The council of engineers in Rwanda has urged unprofessional engineers estimated to be over 5,000 to process the acquisition of professional working licenses so as to ensure liability for unsuccessful projects in the construction sector.
Eng. Bonny Rutembesa, the Executive Secretary of the Engineers Institute of Rwanda told Sunday Times that so far, there are only about 900 licensed professional engineers meaning that others are still working without fulfilling ethics and standards.
“Our estimates show that over 5,000 engineers in the sector are unlicensed but we are going to carry out a comprehensive survey to know the exact number of unlicensed engineers in the country. We have considered the census in the action plan of next fiscal year,” he said.
He said the exercise will look at all disciplines or categories in the construction sector.
“Many are working but not registered in the council. The law governing us does not allow any engineer to operate without being registered as a professional in the council. We face many cases of malpractices, lack of standards for the projects they implement, lack of safety at work sites among others,” he said.
Rutembesa said that being licensed ensures that any engineer is held accountable when a construction project causes problems that affect human lives and properties.
“They are not liable for any malpractices if they are not registered and licensed as professionals and that is why we are putting efforts in making sure everyone is licensed,” he said.
The efforts are part of five year strategic plan that runs from 2018 to 2022 with a budget of Rwf4.6 billion to finance activities envisaged in streamlining the profession.
The activities include raising awareness on the engineering profession in Rwanda to ensure that its importance and value in the country’s socio-economic development process is well understood.
They also include establishing clear working modalities with regulatory and other agencies and, ensure that practitioners in the engineering profession in Rwanda comply with established engineering service delivery standards as well as establishing a platform to facilitate promotion of Engineers’ professional interest among others.
In order to facilitate engineers to improve practical skills and getting jobs, the council has launched a project dubbed “Africa Catalyst Project” financed by the Royal Academy of Engineering of UK.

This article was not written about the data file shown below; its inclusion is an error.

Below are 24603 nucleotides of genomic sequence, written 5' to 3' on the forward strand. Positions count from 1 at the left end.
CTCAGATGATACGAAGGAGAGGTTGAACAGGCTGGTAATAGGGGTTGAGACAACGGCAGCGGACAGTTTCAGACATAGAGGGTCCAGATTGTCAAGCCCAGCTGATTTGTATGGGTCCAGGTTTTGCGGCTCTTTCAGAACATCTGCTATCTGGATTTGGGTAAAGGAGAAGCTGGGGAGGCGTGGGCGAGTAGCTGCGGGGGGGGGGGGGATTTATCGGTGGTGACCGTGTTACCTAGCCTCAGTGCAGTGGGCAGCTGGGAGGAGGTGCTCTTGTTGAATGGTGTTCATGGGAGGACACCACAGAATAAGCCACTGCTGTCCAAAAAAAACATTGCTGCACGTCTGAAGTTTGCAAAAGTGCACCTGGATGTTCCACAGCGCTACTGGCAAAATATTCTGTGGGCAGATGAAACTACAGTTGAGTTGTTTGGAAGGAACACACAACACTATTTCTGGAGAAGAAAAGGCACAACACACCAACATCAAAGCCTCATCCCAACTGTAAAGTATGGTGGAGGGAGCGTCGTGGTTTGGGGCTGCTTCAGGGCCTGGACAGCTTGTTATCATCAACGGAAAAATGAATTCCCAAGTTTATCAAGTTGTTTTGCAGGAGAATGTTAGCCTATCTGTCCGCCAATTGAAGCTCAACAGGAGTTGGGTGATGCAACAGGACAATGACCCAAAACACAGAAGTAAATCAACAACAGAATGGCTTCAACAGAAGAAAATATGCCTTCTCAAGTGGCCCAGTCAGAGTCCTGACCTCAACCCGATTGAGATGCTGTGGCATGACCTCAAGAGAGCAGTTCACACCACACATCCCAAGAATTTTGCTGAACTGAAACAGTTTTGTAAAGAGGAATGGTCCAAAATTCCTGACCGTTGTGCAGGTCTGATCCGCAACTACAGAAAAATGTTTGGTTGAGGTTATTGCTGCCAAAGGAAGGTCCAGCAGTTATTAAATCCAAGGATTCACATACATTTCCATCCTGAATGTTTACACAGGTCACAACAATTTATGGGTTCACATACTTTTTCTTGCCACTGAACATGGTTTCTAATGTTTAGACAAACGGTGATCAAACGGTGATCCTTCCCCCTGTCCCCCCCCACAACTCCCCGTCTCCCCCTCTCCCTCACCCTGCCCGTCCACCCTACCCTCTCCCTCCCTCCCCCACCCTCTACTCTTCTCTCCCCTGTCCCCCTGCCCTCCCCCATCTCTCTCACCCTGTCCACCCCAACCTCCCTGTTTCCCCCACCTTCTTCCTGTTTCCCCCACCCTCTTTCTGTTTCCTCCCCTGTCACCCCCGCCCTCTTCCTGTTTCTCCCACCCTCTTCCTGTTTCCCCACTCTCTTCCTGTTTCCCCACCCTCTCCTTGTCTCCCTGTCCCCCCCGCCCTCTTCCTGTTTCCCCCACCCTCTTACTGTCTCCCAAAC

According to Cecile Uwimana, the project manager , since 2017, over 160 engineers have obtained professional internship for six months to gain more practical skills which helps them get experience needed to become licensed professional practical engineers.
At least Rwf75 million has been invested in the program.
They are in various disciplines such as civil engineering, electrical engineering, mechanical engineering, electronics and telecommunication engineering, water and environmental engineering among others.
Sixty people who have graduated as engineers are set to start professional internship for six months.
“After six months of internship, most of them get jobs. For instance out of the first 30 graduates, 20 per cent got jobs after that period of internship and we are going to carry out assessment for the second batch to know the number of those who got jobs,” she said.
Looking at the number of new jobs created between 2017 and 2018 according to National Institute of Statistics, construction and manufacturing are the areas where most jobs have been created in the last two years.
Construction has the highest number with 52, 171 workers, followed by manufacturing with 42,409 workers, accommodation and food service activities with 25,871 people.
Overall, 206,190 new jobs were created between 2017 and 2018, including 166,058 non-farm jobs while the rest were farm jobs.